The Pros & Cons of a 5-year Plan

The dreaded question no one likes in an interview: “What is your 5-year plan?” In this post, learn the pros and cons of the 5-year plan.

When I’m helping clients prep for job interviews, this question is often asked and I can tell you that the “What’s is your 5-year plan?” is a dreaded question for most! In this post, we are going to talk about the pros, the cons, and how to handle answering this question during an interview. Let’s go!

Growth Happens

In my 20s, if you asked me about 5-year planning, I would’ve told you that you absolutely need a 5-year plan and how important it is to follow it. During my 20s my 5-year plan included buying a house, traveling through Europe, graduating from graduate school, and securing a job as a school counselor. Check, check, check, and check!

Then, in my 30s my 5-year plan was to have 2 babies, become more involved as a school counselor and just enjoy time with my kids…and that’s when I began to realize that my 5-year plan was no longer in the same control I once had in my 20s. A quarter-life crisis, a change of heart, or whatever you want to call it, something shifted in me. I started a private practice to pay for infertility treatments when infertility was definitely NOT in my plan. Losing babies through miscarriages and having twins wasn’t in the plan. Leaving my job as a school counselor to grow a private practice, hire employees, and get acquired was also not in my plan. Going back to school for a 2nd master’s degree was not in my plan. What. the. hell was happening to my beautifully executed planning?!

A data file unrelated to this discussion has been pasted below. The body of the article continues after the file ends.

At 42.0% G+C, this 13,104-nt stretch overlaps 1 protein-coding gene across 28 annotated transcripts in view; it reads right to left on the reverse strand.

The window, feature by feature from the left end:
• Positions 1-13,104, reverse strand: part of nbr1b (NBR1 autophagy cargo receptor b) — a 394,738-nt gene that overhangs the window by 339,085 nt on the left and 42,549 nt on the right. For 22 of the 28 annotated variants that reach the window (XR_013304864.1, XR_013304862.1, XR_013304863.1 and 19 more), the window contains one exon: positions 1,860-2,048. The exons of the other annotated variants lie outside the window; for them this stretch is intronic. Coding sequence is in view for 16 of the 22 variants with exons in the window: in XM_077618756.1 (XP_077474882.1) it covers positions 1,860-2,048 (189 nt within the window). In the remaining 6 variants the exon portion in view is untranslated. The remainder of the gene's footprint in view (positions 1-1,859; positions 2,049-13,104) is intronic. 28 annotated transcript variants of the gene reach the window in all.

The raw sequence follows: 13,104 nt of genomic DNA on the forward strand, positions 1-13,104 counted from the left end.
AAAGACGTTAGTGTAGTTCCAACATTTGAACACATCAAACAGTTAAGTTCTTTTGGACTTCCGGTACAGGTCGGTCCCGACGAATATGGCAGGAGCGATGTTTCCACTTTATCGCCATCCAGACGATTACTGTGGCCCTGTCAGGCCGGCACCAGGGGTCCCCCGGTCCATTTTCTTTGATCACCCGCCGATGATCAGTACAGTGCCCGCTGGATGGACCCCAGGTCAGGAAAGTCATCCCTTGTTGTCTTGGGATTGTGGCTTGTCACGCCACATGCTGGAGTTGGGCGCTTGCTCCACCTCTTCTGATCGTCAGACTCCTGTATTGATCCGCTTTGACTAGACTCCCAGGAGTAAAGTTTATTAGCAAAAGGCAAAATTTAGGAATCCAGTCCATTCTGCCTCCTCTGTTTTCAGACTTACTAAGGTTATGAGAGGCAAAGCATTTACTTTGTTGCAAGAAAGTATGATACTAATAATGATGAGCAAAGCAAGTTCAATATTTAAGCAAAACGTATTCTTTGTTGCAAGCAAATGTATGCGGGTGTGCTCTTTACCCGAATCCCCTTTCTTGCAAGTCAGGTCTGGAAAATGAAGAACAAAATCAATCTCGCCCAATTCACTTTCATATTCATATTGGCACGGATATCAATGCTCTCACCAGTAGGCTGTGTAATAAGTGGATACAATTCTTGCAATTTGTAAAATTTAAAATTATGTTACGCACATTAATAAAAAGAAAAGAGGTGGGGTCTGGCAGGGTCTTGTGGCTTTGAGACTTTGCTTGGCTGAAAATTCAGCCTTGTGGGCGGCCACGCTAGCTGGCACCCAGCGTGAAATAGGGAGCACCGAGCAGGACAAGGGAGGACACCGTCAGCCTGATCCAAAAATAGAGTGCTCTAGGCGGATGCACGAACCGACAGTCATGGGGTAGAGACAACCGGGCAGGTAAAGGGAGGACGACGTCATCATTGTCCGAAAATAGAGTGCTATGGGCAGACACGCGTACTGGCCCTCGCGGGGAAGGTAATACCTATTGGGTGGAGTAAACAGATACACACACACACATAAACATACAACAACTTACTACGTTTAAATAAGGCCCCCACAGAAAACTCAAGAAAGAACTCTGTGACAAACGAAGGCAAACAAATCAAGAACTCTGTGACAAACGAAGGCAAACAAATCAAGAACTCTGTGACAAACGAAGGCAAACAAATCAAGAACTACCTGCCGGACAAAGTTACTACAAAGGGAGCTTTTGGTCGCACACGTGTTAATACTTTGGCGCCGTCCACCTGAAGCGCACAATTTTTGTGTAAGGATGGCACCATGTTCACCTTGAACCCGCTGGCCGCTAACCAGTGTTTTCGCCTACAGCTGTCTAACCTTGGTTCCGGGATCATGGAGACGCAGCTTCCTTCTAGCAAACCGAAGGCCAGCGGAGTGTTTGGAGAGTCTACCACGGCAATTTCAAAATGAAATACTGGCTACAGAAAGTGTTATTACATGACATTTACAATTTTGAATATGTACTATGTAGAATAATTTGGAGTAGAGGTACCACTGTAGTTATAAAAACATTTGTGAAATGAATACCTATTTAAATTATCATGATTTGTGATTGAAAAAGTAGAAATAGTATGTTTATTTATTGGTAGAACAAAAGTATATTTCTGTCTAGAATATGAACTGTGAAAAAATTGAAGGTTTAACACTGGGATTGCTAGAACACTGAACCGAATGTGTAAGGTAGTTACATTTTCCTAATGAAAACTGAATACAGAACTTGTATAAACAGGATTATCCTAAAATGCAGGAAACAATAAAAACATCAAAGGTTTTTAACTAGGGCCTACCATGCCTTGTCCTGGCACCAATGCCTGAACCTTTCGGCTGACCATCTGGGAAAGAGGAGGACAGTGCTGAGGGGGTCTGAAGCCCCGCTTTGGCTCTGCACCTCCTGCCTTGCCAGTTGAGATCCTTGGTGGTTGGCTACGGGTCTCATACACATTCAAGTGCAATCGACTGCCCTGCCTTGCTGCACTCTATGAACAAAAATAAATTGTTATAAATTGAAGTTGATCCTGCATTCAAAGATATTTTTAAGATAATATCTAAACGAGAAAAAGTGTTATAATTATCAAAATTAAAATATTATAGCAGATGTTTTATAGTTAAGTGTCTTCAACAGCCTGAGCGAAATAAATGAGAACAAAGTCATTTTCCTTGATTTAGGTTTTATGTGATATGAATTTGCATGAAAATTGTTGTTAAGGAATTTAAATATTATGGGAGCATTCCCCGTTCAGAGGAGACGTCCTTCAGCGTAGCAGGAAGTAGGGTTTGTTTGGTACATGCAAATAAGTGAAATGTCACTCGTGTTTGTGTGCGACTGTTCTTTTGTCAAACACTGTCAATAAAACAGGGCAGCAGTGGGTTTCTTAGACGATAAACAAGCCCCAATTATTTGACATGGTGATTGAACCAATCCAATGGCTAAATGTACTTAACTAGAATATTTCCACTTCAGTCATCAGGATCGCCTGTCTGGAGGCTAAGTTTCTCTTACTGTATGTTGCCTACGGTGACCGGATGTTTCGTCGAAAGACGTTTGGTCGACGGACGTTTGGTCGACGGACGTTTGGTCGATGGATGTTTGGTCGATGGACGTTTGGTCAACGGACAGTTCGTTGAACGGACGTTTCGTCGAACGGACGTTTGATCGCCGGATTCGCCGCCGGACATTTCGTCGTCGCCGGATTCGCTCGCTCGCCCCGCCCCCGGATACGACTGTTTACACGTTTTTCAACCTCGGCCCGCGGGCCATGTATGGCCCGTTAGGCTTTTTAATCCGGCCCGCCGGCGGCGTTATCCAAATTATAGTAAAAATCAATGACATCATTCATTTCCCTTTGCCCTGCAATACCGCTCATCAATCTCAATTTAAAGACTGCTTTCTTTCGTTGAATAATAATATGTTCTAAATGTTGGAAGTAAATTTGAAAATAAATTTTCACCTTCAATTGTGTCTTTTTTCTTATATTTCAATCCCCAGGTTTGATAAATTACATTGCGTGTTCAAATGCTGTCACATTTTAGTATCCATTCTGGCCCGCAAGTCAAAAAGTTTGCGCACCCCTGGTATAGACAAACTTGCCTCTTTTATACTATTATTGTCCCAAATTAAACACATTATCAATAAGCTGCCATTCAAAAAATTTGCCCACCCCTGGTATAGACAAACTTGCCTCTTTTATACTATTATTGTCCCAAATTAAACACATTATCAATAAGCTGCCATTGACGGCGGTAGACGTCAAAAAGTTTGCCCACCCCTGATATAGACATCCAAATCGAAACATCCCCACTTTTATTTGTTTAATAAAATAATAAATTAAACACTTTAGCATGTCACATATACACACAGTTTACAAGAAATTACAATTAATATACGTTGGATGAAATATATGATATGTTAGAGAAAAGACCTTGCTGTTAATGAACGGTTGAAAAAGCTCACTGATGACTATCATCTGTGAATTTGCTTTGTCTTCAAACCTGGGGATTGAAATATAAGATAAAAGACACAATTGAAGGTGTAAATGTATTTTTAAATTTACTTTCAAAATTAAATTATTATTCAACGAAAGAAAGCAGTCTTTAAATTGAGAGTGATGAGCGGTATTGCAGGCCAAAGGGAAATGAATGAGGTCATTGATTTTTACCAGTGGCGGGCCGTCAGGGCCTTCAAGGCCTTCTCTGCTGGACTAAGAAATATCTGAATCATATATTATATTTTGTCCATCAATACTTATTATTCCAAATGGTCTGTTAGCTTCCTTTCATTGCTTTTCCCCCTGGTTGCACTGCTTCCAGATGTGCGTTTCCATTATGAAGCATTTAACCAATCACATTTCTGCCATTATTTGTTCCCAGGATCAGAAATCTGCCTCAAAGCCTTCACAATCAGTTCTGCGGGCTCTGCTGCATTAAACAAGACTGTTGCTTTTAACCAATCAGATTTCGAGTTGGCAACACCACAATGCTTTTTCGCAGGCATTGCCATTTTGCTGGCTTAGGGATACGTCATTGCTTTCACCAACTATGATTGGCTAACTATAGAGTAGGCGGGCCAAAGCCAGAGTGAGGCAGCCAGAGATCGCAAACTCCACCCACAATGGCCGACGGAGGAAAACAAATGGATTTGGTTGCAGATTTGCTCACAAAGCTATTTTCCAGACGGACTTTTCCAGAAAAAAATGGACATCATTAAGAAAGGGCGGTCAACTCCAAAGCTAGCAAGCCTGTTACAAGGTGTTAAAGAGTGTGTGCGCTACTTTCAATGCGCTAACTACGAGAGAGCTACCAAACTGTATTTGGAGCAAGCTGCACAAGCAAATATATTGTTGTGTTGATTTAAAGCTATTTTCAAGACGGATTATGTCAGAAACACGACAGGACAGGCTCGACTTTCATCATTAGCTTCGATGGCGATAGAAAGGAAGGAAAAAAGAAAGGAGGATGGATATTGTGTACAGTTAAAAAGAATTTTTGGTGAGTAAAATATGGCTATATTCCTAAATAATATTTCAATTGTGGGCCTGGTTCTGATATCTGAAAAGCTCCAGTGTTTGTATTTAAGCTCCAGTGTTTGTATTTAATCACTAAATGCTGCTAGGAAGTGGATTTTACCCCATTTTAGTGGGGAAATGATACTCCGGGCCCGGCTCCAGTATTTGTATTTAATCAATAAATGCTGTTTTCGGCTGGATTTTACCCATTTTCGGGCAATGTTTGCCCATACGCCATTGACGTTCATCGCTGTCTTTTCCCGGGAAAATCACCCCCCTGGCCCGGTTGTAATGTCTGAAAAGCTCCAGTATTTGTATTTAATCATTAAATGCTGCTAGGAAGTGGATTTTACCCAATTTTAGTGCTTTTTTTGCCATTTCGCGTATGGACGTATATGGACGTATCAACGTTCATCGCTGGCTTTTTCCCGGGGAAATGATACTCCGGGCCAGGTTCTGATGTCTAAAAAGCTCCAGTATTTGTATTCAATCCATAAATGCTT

Growth was happening. I was given many opportunities from the universe to grow mentally, emotionally, and physically in ways, I did not imagine. I was completely blindsided. At first, the growth was freakin’ hard. Part of me missed the satisfaction of staying on track, having a routine, and reaching the milestones of my 5-year plan. Yet, another part of me was learning to trust that things were happening for me in some weird way.

The Pros

This brings us to the pros of the 5-year plan. If you give yourself some space to think about what you want, it can be a cathartic experience. Sometimes we live life day by day and so thinking about possible destinations for ourselves can provide some motivation and excitement to look forward to.

Here are the top 3 pros to planning this far in advance…

  1. Knowing the path: When you know what you want, you can begin to fill in the gaps to how you can reach that destination. I recommend using SMART goals to fill in the gaps which you can read more about here. If you want a more holistic planning tool, learn how to create a vision board here.